In the rich collection of Jan III Sobieski, there were a dozen or so paintings by the most outstanding painters of the17th century. Today the contents of the royal collection is known solely from old inventories, mainly focusing on the fiscal value of the recorded mobilia. The lists of painting from Sobieski's collection give details of valuable frames ('in carved golden frames', 'in plain golden frames', 'no frames'). The value of the work of art was also raised by the information that it was imported ('Dutch painting', 'Florentine painting'). In the tables constructed according to such rules, the rare indication of the author's name proves the highest value of the painting – for the author of the record and for the owner. The most valuable paintings in the collection were definitely the works by Rembrandt van Rijna.
Two works by the Dutch master were hanging in the royal bedroom: 'The Painting of a Portugal Rabbi', by Rembrandt the painter, in black frames' and 'The painting of the same size of a Jewish woman in a beret' by Rembrandt the painter in black frames'. In the Dutch Office ( called so because of the collection of 19 paintings embellishing its walls, usually of biblical topic) there was a painting of Three Wisemen by Rembrandt the painter in black frames' and ' The painting of Abraham from Agar, by Rembrandt the painter in black frames'. While the inventory was being made after the death of Jan III Sobieski, in the 'upper treasury' there were also: 'The painting by Rembrandt the painter, of an old man, big in golden frames round on top'.
The researchers of Rembrandt's presence usually know only the Wilanów inventory. But the 5 paintings listed there are not the only works of art by this author in Sobieski's collection. In his castle on Zolokhiv, the king also kept 'The painting in circulo of a head in a hat embellished with pearls by Rybrando. It is present in the inventory from 1740 which also testifies that 6 years later it became property of Michal Kazimierz Radziwiłł, Katherine Sobieska's grandson, who inherited the legacy of the Royal Family. It is quite possible that it is the reference to the picture of an old man hanging in Wilanów. It could be hinted by one element of the description. If the 'in circulo painting' does not mean oval, maybe it referred to a rounded top ('round on top') known from the wide range of other paintings by the Dutch master. The painting taken to Dresden by August II, is sometimes identified with the painting of a man in beret with pearls from 1667. The problem with such identification lies in the fact that this Rembrandt's picture is rectangular.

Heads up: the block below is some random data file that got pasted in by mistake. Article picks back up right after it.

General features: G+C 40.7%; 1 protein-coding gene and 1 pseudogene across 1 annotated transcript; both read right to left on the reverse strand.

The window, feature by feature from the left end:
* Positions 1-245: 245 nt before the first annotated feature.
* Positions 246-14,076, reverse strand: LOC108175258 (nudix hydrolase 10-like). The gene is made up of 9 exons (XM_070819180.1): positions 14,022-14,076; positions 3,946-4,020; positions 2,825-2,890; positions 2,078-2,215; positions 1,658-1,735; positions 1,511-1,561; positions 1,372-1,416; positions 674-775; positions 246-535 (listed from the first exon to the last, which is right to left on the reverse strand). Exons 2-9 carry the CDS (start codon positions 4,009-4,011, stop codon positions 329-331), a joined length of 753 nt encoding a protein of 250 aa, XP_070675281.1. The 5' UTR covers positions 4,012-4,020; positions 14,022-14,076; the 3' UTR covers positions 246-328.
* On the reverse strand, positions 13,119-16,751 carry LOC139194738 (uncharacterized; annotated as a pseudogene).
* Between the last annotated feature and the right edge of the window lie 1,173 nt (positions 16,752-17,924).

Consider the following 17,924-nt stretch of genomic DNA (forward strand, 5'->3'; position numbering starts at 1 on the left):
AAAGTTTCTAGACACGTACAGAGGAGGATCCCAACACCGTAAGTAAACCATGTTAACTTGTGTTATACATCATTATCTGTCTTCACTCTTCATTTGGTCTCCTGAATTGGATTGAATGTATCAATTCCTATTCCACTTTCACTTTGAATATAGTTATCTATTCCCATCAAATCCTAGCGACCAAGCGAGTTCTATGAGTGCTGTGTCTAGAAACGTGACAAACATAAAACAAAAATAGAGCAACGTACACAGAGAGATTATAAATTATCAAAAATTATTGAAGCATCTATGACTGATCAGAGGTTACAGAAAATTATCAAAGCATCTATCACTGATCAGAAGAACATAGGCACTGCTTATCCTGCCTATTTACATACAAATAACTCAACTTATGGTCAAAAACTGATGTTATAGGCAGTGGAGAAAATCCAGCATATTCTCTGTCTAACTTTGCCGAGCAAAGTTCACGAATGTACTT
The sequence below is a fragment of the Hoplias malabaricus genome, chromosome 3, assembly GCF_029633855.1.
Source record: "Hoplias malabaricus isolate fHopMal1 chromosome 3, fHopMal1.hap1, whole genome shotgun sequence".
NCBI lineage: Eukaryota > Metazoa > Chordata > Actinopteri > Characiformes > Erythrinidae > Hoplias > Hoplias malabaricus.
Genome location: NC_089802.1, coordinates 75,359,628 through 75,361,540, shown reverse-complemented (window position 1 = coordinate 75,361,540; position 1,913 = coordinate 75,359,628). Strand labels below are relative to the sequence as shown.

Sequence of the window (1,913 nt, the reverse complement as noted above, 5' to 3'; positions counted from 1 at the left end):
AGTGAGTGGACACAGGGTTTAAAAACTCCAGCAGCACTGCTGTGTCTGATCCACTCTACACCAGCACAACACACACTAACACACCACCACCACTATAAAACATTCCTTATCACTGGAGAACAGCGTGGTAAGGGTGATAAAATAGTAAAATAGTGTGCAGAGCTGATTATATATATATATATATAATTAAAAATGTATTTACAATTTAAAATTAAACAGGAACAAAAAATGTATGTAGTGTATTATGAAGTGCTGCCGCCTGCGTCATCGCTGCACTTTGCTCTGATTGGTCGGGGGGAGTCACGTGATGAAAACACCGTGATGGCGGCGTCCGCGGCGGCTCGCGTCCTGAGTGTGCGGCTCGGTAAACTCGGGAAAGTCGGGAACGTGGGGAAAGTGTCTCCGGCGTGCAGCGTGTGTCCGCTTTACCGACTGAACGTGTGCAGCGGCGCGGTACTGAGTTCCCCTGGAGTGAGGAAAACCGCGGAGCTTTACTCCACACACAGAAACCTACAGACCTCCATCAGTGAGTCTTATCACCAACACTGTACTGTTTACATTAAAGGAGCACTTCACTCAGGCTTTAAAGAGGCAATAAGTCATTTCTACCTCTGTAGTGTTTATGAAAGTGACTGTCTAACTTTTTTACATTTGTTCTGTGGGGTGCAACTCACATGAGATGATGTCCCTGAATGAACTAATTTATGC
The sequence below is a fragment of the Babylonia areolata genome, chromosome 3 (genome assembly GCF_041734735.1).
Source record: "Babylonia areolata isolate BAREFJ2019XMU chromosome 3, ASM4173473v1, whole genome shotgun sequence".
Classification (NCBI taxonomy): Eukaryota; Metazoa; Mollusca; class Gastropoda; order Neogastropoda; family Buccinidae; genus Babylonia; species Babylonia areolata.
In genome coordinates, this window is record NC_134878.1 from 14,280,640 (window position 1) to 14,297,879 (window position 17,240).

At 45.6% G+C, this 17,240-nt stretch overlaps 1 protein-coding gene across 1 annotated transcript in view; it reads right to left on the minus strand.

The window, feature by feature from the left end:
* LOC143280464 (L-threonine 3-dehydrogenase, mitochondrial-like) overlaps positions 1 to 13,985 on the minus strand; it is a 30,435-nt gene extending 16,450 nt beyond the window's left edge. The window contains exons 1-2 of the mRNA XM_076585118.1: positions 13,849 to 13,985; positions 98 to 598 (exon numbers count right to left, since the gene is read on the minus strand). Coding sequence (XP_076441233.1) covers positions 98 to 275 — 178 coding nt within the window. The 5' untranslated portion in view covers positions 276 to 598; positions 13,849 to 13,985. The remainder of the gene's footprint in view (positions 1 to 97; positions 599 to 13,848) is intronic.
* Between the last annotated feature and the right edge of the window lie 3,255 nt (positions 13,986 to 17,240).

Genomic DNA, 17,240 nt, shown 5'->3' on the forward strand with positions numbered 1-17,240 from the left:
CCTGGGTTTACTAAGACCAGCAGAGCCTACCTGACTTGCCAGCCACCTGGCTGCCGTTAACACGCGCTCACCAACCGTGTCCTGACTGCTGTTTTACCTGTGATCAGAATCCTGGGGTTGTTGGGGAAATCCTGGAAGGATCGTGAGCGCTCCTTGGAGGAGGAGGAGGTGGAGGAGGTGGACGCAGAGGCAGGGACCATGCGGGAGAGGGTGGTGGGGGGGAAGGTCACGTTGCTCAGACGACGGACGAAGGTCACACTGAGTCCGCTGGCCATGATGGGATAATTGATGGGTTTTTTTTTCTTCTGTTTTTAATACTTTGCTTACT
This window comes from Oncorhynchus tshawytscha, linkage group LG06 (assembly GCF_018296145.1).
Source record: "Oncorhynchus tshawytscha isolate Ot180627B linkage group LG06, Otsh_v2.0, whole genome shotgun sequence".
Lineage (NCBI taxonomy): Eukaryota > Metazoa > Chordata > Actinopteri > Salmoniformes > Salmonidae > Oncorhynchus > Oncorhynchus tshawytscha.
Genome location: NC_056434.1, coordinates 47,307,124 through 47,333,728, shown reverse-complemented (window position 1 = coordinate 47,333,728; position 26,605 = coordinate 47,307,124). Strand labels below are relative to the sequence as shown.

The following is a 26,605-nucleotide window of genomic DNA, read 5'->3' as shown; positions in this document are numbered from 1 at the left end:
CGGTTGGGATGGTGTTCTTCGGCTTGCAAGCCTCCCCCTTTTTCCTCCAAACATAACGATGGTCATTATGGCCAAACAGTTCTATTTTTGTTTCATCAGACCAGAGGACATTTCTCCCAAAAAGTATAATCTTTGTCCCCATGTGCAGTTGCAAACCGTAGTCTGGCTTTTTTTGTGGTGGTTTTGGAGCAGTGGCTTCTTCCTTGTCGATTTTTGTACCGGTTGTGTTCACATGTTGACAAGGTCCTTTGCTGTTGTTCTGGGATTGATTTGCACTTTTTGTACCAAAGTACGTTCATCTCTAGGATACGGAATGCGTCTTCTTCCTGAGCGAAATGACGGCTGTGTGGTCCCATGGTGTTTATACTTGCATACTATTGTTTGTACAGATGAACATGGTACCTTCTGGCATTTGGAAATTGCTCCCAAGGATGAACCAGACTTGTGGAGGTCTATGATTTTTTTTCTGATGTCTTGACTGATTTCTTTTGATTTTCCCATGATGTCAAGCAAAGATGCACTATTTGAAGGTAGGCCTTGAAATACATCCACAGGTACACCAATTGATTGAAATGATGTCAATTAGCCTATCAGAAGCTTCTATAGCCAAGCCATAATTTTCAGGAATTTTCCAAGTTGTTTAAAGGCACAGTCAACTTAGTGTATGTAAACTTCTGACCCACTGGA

Another painting from Zolokhiv is 'The copy of The Jewish woman of Rembrandt's original from Dyniewicz from Wilanów 1687.' He must have been very fond of his Rembrandts, since he made sure to have them around no matter if staying in his capitol residence, or in the province of Zolokhiv. The record is fascinating, also owing to the fact, that it determines 'terminus antequem' of the arrival of the original to Sobieski's collection. The copy must have come from the painting school which the king opened in Wilanów, immediately after its takeover in 1677, which can be learned from Jakub Kazimierz Haur in Ziemianska generalna oekonomika (General Economy of Landlords).
'In Wilanów outside Warsaw, owing to the initiative of the founder and peculiar devotion of our highness the king, there are now such transformed schools, necessary, comfortable and praiseworthy. This is where the secrets of skilful painting are taught, all about easel, proportion and perspective, landscapes, and silhouettes of all kinds, and the art of highest invention.' The most prominent student of this school was Jerzy Siemieginowski-Eleuter, later ennobled by the king. But among nameless today artists of the school, may have been the copyist of Rembrandt – Dyniewicz.
Rembrandt's paintings in the collection of Wilanów and Zolokhiv, may have been bought in stock, by the French missionary in Pland Maquis de Bethune in 1672 in Nimvegen, for Jan Kazimierz Vase. Even more interesting than the origins, is later destiny of Rembrandt's works from the Wilanów collection, especially a pair of paintings 'Portuguese rabbi' and 'Jewish woman in beret.'
When the royal collection was passed to Sobieski's heir, August II the Strong carried them to his Dresden Gallery of Old Master's Paintings, where they were recorded in the inventory from 1742, their later destiny is not known.
Historians of art wonder, if these paintings can be identified with a pair of paintings dated 1641, presently kept in the collection of the Warsaw Castle and known under the tittle: A girl in a hat (Jewish fiancée, A girl in a picture frame) and A scholar at a desk ( Father of a Jewish fiancée). They were included in the collection given to Poland in 1994 by Caroline Lanckorońska. Their documented history only dates back to XVIII century. They arrived at the Viennese collection of Lanckoronski family as heritage from Kazimierz Rzewuski. He bought them on 7th October 1715 from Mary Teresa Poniatowska, who had inherited them from her brother duke Joseph Poniatowski. Earlier they were part of the collection of Stanislaw II August and were bought in 1777 from a daughter of a Berlin collector count Friedrich Paul von Kameke.
Both works of Rembrandt from the Warsaw Castle collection arrived there for the second time. If it turned out that they arrived to von Kameke's collection from the Dresden Gallery, they could be identified as the painting of 'Portuguese rabbi', and 'Jewish woman in beret' from Sobieski's collection and then they would have returned to Poland for the third time. Paintings too have their intricate history...